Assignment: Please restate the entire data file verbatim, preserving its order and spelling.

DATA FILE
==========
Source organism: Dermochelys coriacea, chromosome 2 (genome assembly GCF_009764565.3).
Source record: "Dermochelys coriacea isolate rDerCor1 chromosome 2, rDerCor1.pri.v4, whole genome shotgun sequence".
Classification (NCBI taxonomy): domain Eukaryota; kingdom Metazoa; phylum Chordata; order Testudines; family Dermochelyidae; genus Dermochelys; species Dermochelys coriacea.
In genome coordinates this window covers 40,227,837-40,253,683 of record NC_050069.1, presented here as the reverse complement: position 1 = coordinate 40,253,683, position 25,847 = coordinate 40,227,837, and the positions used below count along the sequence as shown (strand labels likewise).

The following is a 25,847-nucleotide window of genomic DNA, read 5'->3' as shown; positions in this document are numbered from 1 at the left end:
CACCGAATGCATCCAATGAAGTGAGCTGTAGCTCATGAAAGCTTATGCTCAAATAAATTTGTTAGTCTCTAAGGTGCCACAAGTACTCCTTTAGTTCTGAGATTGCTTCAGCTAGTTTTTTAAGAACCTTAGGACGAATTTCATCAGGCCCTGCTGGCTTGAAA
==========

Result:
Source organism: Dermochelys coriacea, chromosome 2 (genome assembly GCF_009764565.3).
Source record: "Dermochelys coriacea isolate rDerCor1 chromosome 2, rDerCor1.pri.v4, whole genome shotgun sequence".
Classification (NCBI taxonomy): domain Eukaryota; kingdom Metazoa; phylum Chordata; order Testudines; family Dermochelyidae; genus Dermochelys; species Dermochelys coriacea.
In genome coordinates this window covers 40,227,837-40,253,683 of record NC_050069.1, presented here as the reverse complement: position 1 = coordinate 40,253,683, position 25,847 = coordinate 40,227,837, and the positions used below count along the sequence as shown (strand labels likewise).

The following is a 25,847-nucleotide window of genomic DNA, read 5'->3' as shown; positions in this document are numbered from 1 at the left end:
CACCGAATGCATCCAATGAAGTGAGCTGTAGCTCATGAAAGCTTATGCTCAAATAAATTTGTTAGTCTCTAAGGTGCCACAAGTACTCCTTTAGTTCTGAGATTGCTTCAGCTAGTTTTTTAAGAACCTTAGGACGAATTTCATCAGGCCCTGCTGGCTTGAAA